But it is not all bad for iconic heroes! Mario initially was wholly mute in his adventures, and it was up to the player to determine whether or not Mario was enjoying his switch in vocation from plumber to pouncer. But from Mario 64 on, Mario has been “wee”ing and “woohoo”ing across battlefields, and, give or take occasionally drowning in silent agony, Mario visibly enjoys his time rescuing princesses. Conversely, anytime Luigi is in a group, he hoots along with his bro, but when he is alone, he is an unmistakable mix of scared and annoyed (sca-nnoyed… no, wait, that’s just what happens when The Mighty Mighty Bosstones come on the playlist). Luigi does not like exploring a haunted house, houses, or a motel, and the only thing he is not afraid of is someone knowing he is afraid. But between the brothers, there is a beoveralled tie-breaker: Wario. Right from the first time he stole a whole damn castle, and then immediately afterward when he tried to steal another castle, Wario has squeezed enjoyment out of his job just as easily as squeezing a garlic bulb. You can tell from that omnipresent wicked grin that Wario is not going to let some malevolent genie or gang of pirates get him down, so he is enjoying every time he gets to be a protagonist.

That gorillaAnd, in the same way you can just know that Wario enjoys Warioing, having a happy protagonist can impact your feelings on a videogame. It is not a coincidence that Mega Man X(1), a game that just generally nods to X having some issues, is a more well received title than Mega Man X7, wherein X is so depressed, you have to fight just to get him to leave his lounger. Similarly, Super Metroid is a game wherein Samus experiences untold trauma (you ever accidentally wind up blowing up the planet you once called home? It isn’t great), but does not dwell on such. If you want Sad Samus, you have to hit Metroid: Other M, which you won’t, because there isn’t a person alive that would recommend that game. Sure, you could easily argue that these “sad” games have other factors that make them terrible, but there is a greater reason that people so vehemently defend why these games are bad. It is one thing to play a game that is bad, but it is another thing to play a game that makes your hero feel bad.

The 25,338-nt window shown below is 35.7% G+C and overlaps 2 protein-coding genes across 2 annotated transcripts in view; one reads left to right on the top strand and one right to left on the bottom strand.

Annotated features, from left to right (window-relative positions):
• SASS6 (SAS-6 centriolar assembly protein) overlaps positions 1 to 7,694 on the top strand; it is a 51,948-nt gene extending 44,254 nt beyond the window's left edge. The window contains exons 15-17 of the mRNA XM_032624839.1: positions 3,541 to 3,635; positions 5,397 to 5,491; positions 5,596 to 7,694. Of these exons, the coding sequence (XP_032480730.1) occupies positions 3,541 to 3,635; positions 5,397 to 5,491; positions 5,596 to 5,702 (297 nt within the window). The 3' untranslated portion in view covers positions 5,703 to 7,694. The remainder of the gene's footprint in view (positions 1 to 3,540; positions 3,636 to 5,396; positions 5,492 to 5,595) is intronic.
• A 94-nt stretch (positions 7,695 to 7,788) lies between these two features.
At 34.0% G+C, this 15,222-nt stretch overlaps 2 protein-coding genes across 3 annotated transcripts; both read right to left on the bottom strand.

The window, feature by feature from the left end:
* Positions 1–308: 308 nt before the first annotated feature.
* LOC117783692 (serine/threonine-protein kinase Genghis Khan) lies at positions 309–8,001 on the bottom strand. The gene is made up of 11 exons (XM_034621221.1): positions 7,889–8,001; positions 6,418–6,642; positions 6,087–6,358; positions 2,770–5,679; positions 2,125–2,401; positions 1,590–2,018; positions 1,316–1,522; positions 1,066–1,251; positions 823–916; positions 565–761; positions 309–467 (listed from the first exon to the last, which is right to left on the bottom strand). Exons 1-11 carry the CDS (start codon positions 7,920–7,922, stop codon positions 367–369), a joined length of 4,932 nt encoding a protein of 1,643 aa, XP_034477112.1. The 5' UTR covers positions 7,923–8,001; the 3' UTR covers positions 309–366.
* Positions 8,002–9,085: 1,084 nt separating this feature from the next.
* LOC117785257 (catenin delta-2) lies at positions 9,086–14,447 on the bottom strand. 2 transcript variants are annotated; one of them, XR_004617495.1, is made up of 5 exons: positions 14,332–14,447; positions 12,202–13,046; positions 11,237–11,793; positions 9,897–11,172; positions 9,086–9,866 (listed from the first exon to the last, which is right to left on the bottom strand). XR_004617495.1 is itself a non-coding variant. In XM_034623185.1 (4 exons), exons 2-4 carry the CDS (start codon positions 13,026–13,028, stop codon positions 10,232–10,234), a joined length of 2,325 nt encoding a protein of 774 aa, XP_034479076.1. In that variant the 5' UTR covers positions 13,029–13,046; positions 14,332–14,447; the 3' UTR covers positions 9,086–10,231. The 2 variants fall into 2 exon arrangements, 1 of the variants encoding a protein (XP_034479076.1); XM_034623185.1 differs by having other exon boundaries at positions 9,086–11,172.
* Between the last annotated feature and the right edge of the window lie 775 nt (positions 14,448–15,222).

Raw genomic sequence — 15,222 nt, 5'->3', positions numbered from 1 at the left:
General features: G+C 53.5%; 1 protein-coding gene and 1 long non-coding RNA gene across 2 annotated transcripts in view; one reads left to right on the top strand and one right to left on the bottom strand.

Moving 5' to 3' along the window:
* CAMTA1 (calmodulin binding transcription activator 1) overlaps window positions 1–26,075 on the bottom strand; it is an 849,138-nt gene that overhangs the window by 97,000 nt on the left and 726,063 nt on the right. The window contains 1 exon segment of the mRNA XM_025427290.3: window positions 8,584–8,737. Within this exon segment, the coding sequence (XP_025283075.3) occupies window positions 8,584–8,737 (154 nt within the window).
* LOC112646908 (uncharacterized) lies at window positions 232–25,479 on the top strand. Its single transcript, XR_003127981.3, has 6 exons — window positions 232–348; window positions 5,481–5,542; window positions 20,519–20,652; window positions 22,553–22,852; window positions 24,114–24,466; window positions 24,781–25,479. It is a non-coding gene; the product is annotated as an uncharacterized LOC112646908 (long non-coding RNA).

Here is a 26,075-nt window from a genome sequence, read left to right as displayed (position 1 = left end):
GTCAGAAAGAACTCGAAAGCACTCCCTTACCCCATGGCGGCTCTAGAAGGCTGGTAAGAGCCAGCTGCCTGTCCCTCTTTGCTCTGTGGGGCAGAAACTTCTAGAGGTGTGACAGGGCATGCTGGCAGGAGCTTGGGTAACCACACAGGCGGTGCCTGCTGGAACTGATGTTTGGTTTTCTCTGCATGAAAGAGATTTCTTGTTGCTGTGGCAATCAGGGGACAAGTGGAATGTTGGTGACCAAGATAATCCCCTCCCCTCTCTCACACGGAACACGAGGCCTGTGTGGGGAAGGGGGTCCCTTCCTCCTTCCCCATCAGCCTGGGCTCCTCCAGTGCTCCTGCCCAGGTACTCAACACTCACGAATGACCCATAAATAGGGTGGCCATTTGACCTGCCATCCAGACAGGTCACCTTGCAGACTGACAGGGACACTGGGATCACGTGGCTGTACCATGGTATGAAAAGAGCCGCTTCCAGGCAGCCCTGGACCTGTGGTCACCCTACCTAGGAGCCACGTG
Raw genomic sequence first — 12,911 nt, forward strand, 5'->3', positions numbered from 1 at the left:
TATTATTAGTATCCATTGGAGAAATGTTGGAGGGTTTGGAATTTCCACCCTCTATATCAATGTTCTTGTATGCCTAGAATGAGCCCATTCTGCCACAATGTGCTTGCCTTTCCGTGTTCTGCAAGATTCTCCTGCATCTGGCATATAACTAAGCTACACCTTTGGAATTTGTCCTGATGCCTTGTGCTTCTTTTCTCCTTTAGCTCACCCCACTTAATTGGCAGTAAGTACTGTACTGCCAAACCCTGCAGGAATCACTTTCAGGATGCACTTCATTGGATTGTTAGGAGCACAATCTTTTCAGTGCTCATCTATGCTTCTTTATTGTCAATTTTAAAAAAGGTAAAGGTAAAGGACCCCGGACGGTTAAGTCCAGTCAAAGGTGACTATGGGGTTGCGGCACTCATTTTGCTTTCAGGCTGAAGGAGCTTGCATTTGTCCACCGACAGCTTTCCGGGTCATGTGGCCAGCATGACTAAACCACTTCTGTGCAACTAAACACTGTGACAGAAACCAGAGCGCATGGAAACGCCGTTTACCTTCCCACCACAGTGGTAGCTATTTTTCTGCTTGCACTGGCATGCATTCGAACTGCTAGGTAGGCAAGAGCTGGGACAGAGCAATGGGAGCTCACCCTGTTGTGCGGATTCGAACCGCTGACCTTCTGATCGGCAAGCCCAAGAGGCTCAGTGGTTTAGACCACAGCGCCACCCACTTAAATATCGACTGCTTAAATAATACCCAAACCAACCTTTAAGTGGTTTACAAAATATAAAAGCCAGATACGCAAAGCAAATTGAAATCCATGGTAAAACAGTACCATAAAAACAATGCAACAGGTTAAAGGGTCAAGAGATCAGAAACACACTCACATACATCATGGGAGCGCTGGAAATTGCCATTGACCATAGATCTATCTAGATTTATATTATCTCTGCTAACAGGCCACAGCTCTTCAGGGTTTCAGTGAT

And if you need further proof of this, look no further than the Prince of Persia franchise from the early 21st century. Prince of Persia: The Sands of Time was an immensely popular game staring a hero that loved his job. Sure, this prince had screwed up the whole of his world to the point that he accidentally murdered his entire family and friends, but he also could rewind time and run up walls. And what could be more fun than that? The whole narrative conceit of Sands of Time is that Prince is practically bragging about his adventure, and any flubs or errant deaths are just “that didn’t really happen”. Prince likes being Prince. Meanwhile, the sequel, Prince of Persia: Warrior Within had the exact same gameplay, some improvements to the battle system, and a protagonist that would rather take an angry nap than fight a relentless sand monster. Guess what everyone focused on? Guess why IGN dropped Sands of Time’s 9/10 score to Warrior Within’s meager 8.5/10? (Look, that 0.5 meant a lot at the time.) The main reason was inevitably that this new, surly Prince was dramatically less fun to play as and with.

Hey, it's a fun sewerWe play videogames for fun, dammit. Unless the whole point of the game is oppressive horror (yes, my Bloodborne create-a-saddy might be scowling right now), your protagonist should be happy. What is the point otherwise? Do you get off on making shirtless, Persian men do whatever you say, despite their persistent objections? Because, uh… if you’re into that… maybe shoot me a private message. There are some titles on Steam…